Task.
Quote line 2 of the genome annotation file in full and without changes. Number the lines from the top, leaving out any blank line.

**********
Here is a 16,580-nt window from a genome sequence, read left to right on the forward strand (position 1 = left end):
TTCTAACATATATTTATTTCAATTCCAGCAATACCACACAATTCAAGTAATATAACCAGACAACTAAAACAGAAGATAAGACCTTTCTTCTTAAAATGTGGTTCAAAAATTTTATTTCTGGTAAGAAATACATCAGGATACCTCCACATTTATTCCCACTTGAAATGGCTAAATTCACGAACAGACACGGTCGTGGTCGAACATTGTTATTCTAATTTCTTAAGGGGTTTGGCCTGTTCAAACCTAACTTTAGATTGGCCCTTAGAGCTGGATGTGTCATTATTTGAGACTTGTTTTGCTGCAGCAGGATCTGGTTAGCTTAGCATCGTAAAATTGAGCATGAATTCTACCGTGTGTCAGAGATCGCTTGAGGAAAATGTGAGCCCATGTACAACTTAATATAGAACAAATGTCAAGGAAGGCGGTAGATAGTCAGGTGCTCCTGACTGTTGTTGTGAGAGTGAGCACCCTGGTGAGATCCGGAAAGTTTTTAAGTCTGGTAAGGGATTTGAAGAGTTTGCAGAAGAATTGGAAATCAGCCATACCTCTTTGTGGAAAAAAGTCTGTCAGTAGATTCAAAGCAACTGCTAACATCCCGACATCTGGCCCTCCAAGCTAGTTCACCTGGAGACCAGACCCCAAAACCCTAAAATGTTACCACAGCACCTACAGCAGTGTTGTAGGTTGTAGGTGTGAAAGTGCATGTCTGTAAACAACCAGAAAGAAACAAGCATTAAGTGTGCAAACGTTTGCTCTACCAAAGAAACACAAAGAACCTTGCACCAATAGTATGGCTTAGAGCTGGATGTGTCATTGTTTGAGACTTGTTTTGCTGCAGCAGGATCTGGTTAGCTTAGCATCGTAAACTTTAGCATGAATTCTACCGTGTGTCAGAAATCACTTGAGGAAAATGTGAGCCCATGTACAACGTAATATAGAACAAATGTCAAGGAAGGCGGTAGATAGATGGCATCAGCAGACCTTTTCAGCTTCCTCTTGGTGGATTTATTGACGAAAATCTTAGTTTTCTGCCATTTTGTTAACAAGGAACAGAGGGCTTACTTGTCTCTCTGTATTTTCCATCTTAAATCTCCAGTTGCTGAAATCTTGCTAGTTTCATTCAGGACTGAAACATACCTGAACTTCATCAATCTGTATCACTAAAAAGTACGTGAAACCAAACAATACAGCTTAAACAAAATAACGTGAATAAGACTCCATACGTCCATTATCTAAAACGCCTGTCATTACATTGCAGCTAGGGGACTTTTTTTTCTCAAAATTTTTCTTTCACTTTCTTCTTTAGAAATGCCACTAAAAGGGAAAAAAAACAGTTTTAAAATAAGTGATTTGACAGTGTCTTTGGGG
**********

TTCTAACATATATTTATTTCAATTCCAGCAATACCACACAATTCAAGTAATATAACCAGACAACTAAAACAGAAGATAAGACCTTTCTTCTTAAAATGTGGTTCAAAAATTTTATTTCTGGTAAGAAATACATCAGGATACCTCCACATTTATTCCCACTTGAAATGGCTAAATTCACGAACAGACACGGTCGTGGTCGAACATTGTTATTCTAATTTCTTAAGGGGTTTGGCCTGTTCAAACCTAACTTTAGATTGGCCCTTAGAGCTGGATGTGTCATTATTTGAGACTTGTTTTGCTGCAGCAGGATCTGGTTAGCTTAGCATCGTAAAATTGAGCATGAATTCTACCGTGTGTCAGAGATCGCTTGAGGAAAATGTGAGCCCATGTACAACTTAATATAGAACAAATGTCAAGGAAGGCGGTAGATAGTCAGGTGCTCCTGACTGTTGTTGTGAGAGTGAGCACCCTGGTGAGATCCGGAAAGTTTTTAAGTCTGGTAAGGGATTTGAAGAGTTTGCAGAAGAATTGGAAATCAGCCATACCTCTTTGTGGAAAAAAGTCTGTCAGTAGATTCAAAGCAACTGCTAACATCCCGACATCTGGCCCTCCAAGCTAGTTCACCTGGAGACCAGACCCCAAAACCCTAAAATGTTACCACAGCACCTACAGCAGTGTTGTAGGTTGTAGGTGTGAAAGTGCATGTCTGTAAACAACCAGAAAGAAACAAGCATTAAGTGTGCAAACGTTTGCTCTACCAAAGAAACACAAAGAACCTTGCACCAATAGTATGGCTTAGAGCTGGATGTGTCATTGTTTGAGACTTGTTTTGCTGCAGCAGGATCTGGTTAGCTTAGCATCGTAAACTTTAGCATGAATTCTACCGTGTGTCAGAAATCACTTGAGGAAAATGTGAGCCCATGTACAACGTAATATAGAACAAATGTCAAGGAAGGCGGTAGATAGATGGCATCAGCAGACCTTTTCAGCTTCCTCTTGGTGGATTTATTGACGAAAATCTTAGTTTTCTGCCATTTTGTTAACAAGGAACAGAGGGCTTACTTGTCTCTCTGTATTTTCCATCTTAAATCTCCAGTTGCTGAAATCTTGCTAGTTTCATTCAGGACTGAAACATACCTGAACTTCATCAATCTGTATCACTAAAAAGTACGTGAAACCAAACAATACAGCTTAAACAAAATAACGTGAATAAGACTCCATACGTCCATTATCTAAAACGCCTGTCATTACATTGCAGCTAGGGGACTTTTTTTTCTCAAAATTTTTCTTTCACTTTCTTCTTTAGAAATGCCACTAAAAGGGAAAAAAAACAGTTTTAAAATAAGTGATTTGACAGTGTCTTTGGGG